Creative Process of Lucas/Spielberg/Kasdan

03/13/2009

raiders11

 

Since The Transcript of George Lucas’ brainstorming sessions with Steven Spielberg and writer Lawrence Kasdan was released online as a .pdf, I’ve been perusing it.  It’s basically these two 1978 wunderkinds are telling Kasdan how they want the story to be, and Kasdan himself shows tremendous grok of their concepts, and even makes many suggestions that end up in the final product, Raiders of the Lost Ark.

I am an unabashed fan of that film, and usually include it in my favorites whenever asked.  I remember winning some radio call-in contest, and I had won tickets to this weirdly named movie I had no idea about.  This was pre-marketing days, so yeah.  I went to this premiere event, and was completely blown away.  And this transcript shows how the authors started out wanting to tell a certain story, and they really had the bones to begin with and kept the structure basically the same.  But the drama is in the elements that they are talking about that didn’t make it to the final draft, and how they kind of wrangle the thing around until it resembles what we all know and love.  Example, the action sequence in Mongolia:

Lucas: She takes the pendant off and puts it on (the table). She starts writing the note and the Germans come in.  (Indy) comes in and they have a fight.  In the middle of the fight they knock over the table and the little box breaks open.  The pendant goes rolling across the floor.  Immediately you think someone is going to see it.  It’s sitting out there.  You’re afraid one of the Germans is going to notice it.

Kasdan: I love the idea of fire.  When it rolls across the floor, it could roll into the fire.  You don’t think it’s going to burn up, but he has to retrieve it…I’d love it if he burns down her only stake in the world, which is the inn.

Spielberg: That’s a good idea.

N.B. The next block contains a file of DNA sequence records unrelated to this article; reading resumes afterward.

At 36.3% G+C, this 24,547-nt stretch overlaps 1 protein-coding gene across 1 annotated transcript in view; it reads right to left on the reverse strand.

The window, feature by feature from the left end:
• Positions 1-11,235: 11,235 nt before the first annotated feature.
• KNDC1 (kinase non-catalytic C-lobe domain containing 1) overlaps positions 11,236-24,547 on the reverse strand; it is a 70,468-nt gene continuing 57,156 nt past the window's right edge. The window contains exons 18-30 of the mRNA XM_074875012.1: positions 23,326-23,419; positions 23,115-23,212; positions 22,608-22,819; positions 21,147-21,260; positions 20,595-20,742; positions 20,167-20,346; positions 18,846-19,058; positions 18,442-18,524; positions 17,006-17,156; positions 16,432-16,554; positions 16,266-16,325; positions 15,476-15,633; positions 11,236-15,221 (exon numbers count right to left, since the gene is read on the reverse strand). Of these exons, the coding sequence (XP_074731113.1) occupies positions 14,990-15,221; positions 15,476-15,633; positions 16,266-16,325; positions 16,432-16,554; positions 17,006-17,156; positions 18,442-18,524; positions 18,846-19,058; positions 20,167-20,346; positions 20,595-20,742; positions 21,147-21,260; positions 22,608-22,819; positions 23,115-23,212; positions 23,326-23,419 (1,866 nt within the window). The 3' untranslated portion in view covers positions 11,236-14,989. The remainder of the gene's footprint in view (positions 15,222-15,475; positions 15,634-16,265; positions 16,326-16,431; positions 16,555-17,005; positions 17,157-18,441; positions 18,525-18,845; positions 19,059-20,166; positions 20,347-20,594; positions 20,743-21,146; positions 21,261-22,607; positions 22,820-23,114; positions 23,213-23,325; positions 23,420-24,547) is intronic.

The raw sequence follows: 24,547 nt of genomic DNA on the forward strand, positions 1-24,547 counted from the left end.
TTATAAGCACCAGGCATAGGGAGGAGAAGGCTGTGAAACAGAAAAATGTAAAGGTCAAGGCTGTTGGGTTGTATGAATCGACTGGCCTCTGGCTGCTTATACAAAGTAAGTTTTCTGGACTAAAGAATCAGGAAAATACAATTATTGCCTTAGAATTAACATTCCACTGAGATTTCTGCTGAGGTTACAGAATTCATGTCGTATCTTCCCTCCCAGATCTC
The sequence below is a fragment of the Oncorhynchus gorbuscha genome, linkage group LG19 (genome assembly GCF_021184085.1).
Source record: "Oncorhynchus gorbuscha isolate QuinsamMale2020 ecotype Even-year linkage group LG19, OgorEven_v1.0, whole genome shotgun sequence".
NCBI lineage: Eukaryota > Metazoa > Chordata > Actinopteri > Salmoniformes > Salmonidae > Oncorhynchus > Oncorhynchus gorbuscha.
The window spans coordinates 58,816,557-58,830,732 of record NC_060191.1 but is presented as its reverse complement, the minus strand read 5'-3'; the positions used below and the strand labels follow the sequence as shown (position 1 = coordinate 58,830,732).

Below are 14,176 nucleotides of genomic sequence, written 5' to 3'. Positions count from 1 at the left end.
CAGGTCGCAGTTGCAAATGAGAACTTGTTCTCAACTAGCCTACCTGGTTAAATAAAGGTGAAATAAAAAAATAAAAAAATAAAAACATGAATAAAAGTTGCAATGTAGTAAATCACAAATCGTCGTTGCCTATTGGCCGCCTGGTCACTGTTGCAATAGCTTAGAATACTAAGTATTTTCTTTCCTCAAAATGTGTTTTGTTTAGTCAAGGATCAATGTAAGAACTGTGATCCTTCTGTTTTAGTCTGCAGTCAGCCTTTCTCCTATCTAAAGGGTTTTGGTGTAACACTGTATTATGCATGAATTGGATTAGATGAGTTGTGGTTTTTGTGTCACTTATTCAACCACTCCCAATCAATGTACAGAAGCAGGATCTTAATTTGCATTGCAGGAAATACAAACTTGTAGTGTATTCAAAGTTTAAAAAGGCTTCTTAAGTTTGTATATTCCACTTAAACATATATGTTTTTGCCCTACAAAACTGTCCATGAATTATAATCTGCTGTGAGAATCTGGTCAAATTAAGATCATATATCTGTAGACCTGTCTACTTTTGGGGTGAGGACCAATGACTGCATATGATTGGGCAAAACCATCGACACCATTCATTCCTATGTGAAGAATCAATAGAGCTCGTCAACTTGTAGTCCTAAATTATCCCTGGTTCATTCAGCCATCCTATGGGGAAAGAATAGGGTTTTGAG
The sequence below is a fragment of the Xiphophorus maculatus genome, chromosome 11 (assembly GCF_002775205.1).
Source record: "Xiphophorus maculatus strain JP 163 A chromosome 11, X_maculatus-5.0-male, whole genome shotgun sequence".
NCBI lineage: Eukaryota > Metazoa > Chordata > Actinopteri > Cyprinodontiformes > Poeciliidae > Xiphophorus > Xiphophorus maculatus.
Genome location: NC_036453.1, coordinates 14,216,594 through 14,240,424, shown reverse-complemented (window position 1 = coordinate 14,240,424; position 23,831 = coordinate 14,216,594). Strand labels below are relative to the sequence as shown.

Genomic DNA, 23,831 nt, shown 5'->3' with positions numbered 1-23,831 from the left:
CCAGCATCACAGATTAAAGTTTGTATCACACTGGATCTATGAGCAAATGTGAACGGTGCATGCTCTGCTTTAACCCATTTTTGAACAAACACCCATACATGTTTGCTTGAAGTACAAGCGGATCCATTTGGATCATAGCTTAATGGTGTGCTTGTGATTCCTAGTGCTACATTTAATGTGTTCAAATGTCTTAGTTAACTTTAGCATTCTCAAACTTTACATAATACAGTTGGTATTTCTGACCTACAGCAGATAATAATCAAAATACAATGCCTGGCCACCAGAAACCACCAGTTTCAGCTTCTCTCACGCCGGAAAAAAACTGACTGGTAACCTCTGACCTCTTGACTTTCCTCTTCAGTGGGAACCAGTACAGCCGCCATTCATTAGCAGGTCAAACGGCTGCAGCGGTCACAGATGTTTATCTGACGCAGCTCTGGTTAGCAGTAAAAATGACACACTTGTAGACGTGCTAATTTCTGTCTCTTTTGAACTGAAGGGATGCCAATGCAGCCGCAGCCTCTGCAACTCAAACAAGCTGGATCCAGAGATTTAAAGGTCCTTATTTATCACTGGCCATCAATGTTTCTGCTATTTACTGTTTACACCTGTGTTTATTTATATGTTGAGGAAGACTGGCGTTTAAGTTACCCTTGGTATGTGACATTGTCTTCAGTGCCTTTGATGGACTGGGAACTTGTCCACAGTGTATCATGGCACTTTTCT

Kasdan: The pendant might lead him to the fire.  He uses the fire.

Lucas: The Nazis should do that.  Let’s have the Nazis cause the fire.  He’s the one who brought the Nazis there, so it’s his fault anyway.  I like the idea of doing the old branding iron scene before he bursts in.

Spielberg: I love the branding iron stuff.  It’s a red hot poker.

Lucas: That’s what starts the poker.  It starts immediately on the fight.  When he comes in he knocks the poker out of their hands.  The poker goes into the curtains and immediately starts the fire.  They fight.  The box gets knocked off the table.  One of the Nazis sees the pendant as it falls, and starts to go for it.  He gets hit in the head with a falling beam or something.  When it’s all over, they end up with the pendant and a pile of rubble.  She says, “You’re going to be a long time paying for this.”  Then he feels obligated to bring her along, since he does feel sort of guilty.

Spielberg: She can say, “Charlie, you’re my ticket home.”  Wouldn’t the Germans pull guns and start shooting?

Lucas: Yes, but he comes in and uses his whip.  He also maybe has a gun.  

Spielberg: There should be one big Nazi, the torture guy, 6′ 6″ weighing 290 pounds, wearing this huge overcoat.

Lucas: And you have the local yokels, the two guys with the Tommy Guns and the furry overcoats, yak coats, just off the border war, or whatever.  

Spielberg: This Nazi is struggling with our hero, and they’re kind of rolling on the ground, and one of these henchmen is standing at the door trying to get a clear shot because they keep moving.  Two of the other Germans who are struggling with the other girl say, “Shoot both of them.”  The German who’s rolling around with our hero panics, pulls out his own gun and shoots the guy with the Tommy Gun, kills them both to save himself.

Kasdan: All the bad guys in this movie are so vile, they turn on themselves.  Now they’re standing on rubble. 

Lucas: Cut to Cairo.


Follow

Get every new post delivered to your Inbox.